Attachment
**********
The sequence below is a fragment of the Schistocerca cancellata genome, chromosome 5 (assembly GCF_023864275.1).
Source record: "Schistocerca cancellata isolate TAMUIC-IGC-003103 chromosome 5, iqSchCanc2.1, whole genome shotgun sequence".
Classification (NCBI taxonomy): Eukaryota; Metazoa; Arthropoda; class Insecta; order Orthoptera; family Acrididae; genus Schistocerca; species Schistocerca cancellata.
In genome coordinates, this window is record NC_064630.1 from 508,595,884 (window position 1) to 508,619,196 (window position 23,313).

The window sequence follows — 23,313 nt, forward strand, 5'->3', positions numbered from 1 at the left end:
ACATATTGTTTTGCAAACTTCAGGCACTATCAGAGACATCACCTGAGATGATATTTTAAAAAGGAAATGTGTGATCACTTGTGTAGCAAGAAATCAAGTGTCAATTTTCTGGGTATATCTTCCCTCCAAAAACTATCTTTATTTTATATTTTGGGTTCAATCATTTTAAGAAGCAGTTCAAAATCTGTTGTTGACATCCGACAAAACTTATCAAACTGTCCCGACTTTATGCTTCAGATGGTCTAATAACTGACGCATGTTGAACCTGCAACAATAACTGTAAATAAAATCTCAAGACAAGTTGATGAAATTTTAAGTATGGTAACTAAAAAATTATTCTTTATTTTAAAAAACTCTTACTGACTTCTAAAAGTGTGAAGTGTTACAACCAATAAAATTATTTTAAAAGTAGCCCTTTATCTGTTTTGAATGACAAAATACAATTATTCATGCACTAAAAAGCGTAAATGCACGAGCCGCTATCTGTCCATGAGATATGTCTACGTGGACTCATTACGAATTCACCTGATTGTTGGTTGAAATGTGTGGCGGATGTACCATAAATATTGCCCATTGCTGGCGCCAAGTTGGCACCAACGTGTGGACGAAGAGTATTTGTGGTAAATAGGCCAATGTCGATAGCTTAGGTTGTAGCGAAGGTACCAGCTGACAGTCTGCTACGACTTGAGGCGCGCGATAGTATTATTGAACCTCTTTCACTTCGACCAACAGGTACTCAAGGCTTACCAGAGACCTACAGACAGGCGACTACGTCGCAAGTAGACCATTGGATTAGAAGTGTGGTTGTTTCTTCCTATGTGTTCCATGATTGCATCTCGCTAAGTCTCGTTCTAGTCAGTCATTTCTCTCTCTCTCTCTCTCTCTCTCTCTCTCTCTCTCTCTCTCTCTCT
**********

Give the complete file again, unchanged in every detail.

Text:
The sequence below is a fragment of the Schistocerca cancellata genome, chromosome 5 (assembly GCF_023864275.1).
Source record: "Schistocerca cancellata isolate TAMUIC-IGC-003103 chromosome 5, iqSchCanc2.1, whole genome shotgun sequence".
Classification (NCBI taxonomy): Eukaryota; Metazoa; Arthropoda; class Insecta; order Orthoptera; family Acrididae; genus Schistocerca; species Schistocerca cancellata.
In genome coordinates, this window is record NC_064630.1 from 508,595,884 (window position 1) to 508,619,196 (window position 23,313).

The window sequence follows — 23,313 nt, forward strand, 5'->3', positions numbered from 1 at the left end:
ACATATTGTTTTGCAAACTTCAGGCACTATCAGAGACATCACCTGAGATGATATTTTAAAAAGGAAATGTGTGATCACTTGTGTAGCAAGAAATCAAGTGTCAATTTTCTGGGTATATCTTCCCTCCAAAAACTATCTTTATTTTATATTTTGGGTTCAATCATTTTAAGAAGCAGTTCAAAATCTGTTGTTGACATCCGACAAAACTTATCAAACTGTCCCGACTTTATGCTTCAGATGGTCTAATAACTGACGCATGTTGAACCTGCAACAATAACTGTAAATAAAATCTCAAGACAAGTTGATGAAATTTTAAGTATGGTAACTAAAAAATTATTCTTTATTTTAAAAAACTCTTACTGACTTCTAAAAGTGTGAAGTGTTACAACCAATAAAATTATTTTAAAAGTAGCCCTTTATCTGTTTTGAATGACAAAATACAATTATTCATGCACTAAAAAGCGTAAATGCACGAGCCGCTATCTGTCCATGAGATATGTCTACGTGGACTCATTACGAATTCACCTGATTGTTGGTTGAAATGTGTGGCGGATGTACCATAAATATTGCCCATTGCTGGCGCCAAGTTGGCACCAACGTGTGGACGAAGAGTATTTGTGGTAAATAGGCCAATGTCGATAGCTTAGGTTGTAGCGAAGGTACCAGCTGACAGTCTGCTACGACTTGAGGCGCGCGATAGTATTATTGAACCTCTTTCACTTCGACCAACAGGTACTCAAGGCTTACCAGAGACCTACAGACAGGCGACTACGTCGCAAGTAGACCATTGGATTAGAAGTGTGGTTGTTTCTTCCTATGTGTTCCATGATTGCATCTCGCTAAGTCTCGTTCTAGTCAGTCATTTCTCTCTCTCTCTCTCTCTCTCTCTCTCTCTCTCTCTCTCTCTCTCT